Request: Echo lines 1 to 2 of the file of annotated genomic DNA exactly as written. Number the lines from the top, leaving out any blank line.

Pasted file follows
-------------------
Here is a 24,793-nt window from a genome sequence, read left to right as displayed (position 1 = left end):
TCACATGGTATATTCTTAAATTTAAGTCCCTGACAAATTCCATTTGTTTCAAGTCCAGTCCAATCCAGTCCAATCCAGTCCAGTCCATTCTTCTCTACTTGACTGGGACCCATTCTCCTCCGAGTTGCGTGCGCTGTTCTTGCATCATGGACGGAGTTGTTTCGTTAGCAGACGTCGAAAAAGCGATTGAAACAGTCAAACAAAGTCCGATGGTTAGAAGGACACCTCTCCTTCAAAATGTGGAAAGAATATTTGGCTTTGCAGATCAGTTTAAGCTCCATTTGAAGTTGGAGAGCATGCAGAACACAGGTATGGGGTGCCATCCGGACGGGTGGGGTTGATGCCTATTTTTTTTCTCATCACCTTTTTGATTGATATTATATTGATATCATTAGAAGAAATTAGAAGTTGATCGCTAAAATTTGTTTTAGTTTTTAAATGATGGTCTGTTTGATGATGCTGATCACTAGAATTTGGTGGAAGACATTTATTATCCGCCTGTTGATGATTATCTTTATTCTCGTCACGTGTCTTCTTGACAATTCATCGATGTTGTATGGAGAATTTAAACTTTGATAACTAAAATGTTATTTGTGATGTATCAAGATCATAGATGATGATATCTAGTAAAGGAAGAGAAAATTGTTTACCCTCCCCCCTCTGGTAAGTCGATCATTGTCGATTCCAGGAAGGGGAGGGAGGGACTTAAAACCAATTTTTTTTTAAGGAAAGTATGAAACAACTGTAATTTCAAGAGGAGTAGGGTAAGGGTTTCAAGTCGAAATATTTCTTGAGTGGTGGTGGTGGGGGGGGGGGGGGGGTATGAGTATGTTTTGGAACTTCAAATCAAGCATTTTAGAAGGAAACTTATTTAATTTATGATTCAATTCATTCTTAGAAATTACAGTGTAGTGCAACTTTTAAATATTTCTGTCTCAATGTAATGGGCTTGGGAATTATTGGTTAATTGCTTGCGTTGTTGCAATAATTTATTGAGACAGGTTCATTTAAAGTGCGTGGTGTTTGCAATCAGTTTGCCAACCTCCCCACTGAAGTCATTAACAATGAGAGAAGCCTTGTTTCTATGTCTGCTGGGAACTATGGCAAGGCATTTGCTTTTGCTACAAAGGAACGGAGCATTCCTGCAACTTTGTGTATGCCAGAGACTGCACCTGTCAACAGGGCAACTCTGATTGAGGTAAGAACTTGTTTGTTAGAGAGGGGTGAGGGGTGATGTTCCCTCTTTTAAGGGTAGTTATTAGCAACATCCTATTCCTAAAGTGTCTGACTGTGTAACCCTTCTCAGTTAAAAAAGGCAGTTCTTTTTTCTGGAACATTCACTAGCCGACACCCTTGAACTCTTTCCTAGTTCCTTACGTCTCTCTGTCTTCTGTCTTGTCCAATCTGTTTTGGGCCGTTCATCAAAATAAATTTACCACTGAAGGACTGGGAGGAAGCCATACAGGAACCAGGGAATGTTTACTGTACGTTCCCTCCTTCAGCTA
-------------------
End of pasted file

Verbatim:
Here is a 24,793-nt window from a genome sequence, read left to right as displayed (position 1 = left end):
TCACATGGTATATTCTTAAATTTAAGTCCCTGACAAATTCCATTTGTTTCAAGTCCAGTCCAATCCAGTCCAATCCAGTCCAGTCCATTCTTCTCTACTTGACTGGGACCCATTCTCCTCCGAGTTGCGTGCGCTGTTCTTGCATCATGGACGGAGTTGTTTCGTTAGCAGACGTCGAAAAAGCGATTGAAACAGTCAAACAAAGTCCGATGGTTAGAAGGACACCTCTCCTTCAAAATGTGGAAAGAATATTTGGCTTTGCAGATCAGTTTAAGCTCCATTTGAAGTTGGAGAGCATGCAGAACACAGGTATGGGGTGCCATCCGGACGGGTGGGGTTGATGCCTATTTTTTTTCTCATCACCTTTTTGATTGATATTATATTGATATCATTAGAAGAAATTAGAAGTTGATCGCTAAAATTTGTTTTAGTTTTTAAATGATGGTCTGTTTGATGATGCTGATCACTAGAATTTGGTGGAAGACATTTATTATCCGCCTGTTGATGATTATCTTTATTCTCGTCACGTGTCTTCTTGACAATTCATCGATGTTGTATGGAGAATTTAAACTTTGATAACTAAAATGTTATTTGTGATGTATCAAGATCATAGATGATGATATCTAGTAAAGGAAGAGAAAATTGTTTACCCTCCCCCCTCTGGTAAGTCGATCATTGTCGATTCCAGGAAGGGGAGGGAGGGACTTAAAACCAATTTTTTTTTAAGGAAAGTATGAAACAACTGTAATTTCAAGAGGAGTAGGGTAAGGGTTTCAAGTCGAAATATTTCTTGAGTGGTGGTGGTGGGGGGGGGGGGGGGGTATGAGTATGTTTTGGAACTTCAAATCAAGCATTTTAGAAGGAAACTTATTTAATTTATGATTCAATTCATTCTTAGAAATTACAGTGTAGTGCAACTTTTAAATATTTCTGTCTCAATGTAATGGGCTTGGGAATTATTGGTTAATTGCTTGCGTTGTTGCAATAATTTATTGAGACAGGTTCATTTAAAGTGCGTGGTGTTTGCAATCAGTTTGCCAACCTCCCCACTGAAGTCATTAACAATGAGAGAAGCCTTGTTTCTATGTCTGCTGGGAACTATGGCAAGGCATTTGCTTTTGCTACAAAGGAACGGAGCATTCCTGCAACTTTGTGTATGCCAGAGACTGCACCTGTCAACAGGGCAACTCTGATTGAGGTAAGAACTTGTTTGTTAGAGAGGGGTGAGGGGTGATGTTCCCTCTTTTAAGGGTAGTTATTAGCAACATCCTATTCCTAAAGTGTCTGACTGTGTAACCCTTCTCAGTTAAAAAAGGCAGTTCTTTTTTCTGGAACATTCACTAGCCGACACCCTTGAACTCTTTCCTAGTTCCTTACGTCTCTCTGTCTTCTGTCTTGTCCAATCTGTTTTGGGCCGTTCATCAAAATAAATTTACCACTGAAGGACTGGGAGGAAGCCATACAGGAACCAGGGAATGTTTACTGTACGTTCCCTCCTTCAGCTA